After doing time in the ultra-numb world of Jay McInerney’s convincing clubbers, I was relieved to return to David Copperfield. I have spent the afternoon weeping over Dora. It’s odd how feelings change over the years. When I first read David Copperfield, I viewed Dora as a dimwitted twinkie whom David married only because she was pretty. It was so obvious he should have married Agnes. It’s still obvious. But this time around–I don’t know–Dora struck me as having hidden depths. She is more than ditzy–she is funny, charming, and affectionate. Her conversation is often witty, though dismissed as “silly,” and, though she doesn’t have the benefit of an education, she has as good a heart as the naive Traddles, David’s best friend.
Dora’s friend Julia Mills and Aunt Betsey tell David to be gentle with her. They caution him that Dora is not meant to be a housekeeper. She loves to play guitar, teach her darling dog, Jip, tricks, and has never learned cooking. Things got done for her by her father and her aunts.
But David, whom I also love, is in despair over their housekeeping. He wants her to be an intellectual equal. He tries to teach her Shakespeare. He wants her to take care of the servant problem. Their conversations go like this:
“My love,” said I, “it is very painful to me to think that our want of system and management, involves not only ourselves (which we have got used to), but other people.”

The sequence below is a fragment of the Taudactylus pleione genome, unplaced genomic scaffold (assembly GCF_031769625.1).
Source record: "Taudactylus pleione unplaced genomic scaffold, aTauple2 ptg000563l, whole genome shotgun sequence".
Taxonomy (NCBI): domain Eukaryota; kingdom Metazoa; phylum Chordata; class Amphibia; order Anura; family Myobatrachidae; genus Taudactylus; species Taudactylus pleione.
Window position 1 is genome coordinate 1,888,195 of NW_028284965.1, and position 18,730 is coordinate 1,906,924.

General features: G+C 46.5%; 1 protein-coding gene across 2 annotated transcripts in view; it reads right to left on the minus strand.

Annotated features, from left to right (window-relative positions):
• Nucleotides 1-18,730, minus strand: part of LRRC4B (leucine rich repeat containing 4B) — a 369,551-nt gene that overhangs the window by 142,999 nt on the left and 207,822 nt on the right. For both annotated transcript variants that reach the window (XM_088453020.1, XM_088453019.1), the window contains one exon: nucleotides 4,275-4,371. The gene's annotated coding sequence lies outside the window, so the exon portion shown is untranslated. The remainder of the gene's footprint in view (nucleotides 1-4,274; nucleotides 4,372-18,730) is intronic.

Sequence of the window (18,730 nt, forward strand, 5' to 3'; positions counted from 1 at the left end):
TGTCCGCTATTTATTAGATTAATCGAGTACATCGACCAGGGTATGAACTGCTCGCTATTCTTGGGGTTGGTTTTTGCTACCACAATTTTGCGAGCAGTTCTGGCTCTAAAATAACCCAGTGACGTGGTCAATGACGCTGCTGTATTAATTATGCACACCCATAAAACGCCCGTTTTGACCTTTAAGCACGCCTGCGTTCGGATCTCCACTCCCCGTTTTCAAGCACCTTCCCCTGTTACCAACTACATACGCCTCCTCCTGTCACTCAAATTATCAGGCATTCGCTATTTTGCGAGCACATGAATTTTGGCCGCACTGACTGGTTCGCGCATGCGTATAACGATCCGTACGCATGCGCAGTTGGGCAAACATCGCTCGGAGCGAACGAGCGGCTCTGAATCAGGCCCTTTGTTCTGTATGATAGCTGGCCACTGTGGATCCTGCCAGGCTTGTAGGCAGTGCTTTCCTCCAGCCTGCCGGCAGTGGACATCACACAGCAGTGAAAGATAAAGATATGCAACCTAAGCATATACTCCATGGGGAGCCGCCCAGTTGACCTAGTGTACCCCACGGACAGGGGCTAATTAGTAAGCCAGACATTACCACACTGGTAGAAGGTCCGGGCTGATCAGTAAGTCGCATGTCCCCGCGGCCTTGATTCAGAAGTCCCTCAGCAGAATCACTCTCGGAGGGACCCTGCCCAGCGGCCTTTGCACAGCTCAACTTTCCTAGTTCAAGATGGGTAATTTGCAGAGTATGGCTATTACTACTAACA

“You have been silent for a long time, and now you are going to be cross!” said Dora.
“No, my dear, indeed! Let me explain to you what I mean.”
“I think I don’t want to know,” said Dora.
I’m with Dora. As a bad housekeeper, I know my life would have been misery if I’d had to clean house day and night. No time for guitar. No time for reading. No time for Jip.
It is clever Dora who tells him to regard her as a “child-wife” when he gets annoyed. And I completely identify with Dora when she buys a Chinese house for Jip instead of the furniture she has been taken to see.
If you haven’t read DC, you won’t want to know this, but Dora gets sick. At first I thought she was going to die in childbirth, but she doesn’t get pregnant. She gets sicker and sicker. She is always cheerful.
I cried buckets. I’ve never cried like this over Dora. I cried over Esther’s losing her looks to smallpox (Bleak House). I cry over a lot of literature.
I defy anyone not to cry over this picture. The guitar!
We’re all pretty like Dora when we’re young, we’re all silly, and the daily life of marriage can be startling. It’s not at all like the old flirting days, as we see with David and Dora.
David is a kind, brave, humorous person. And this is the best book I’ve ever read (except for Anna Karenina).
But Dora should be the subject of a novel, too. The Real Dora Copperfield.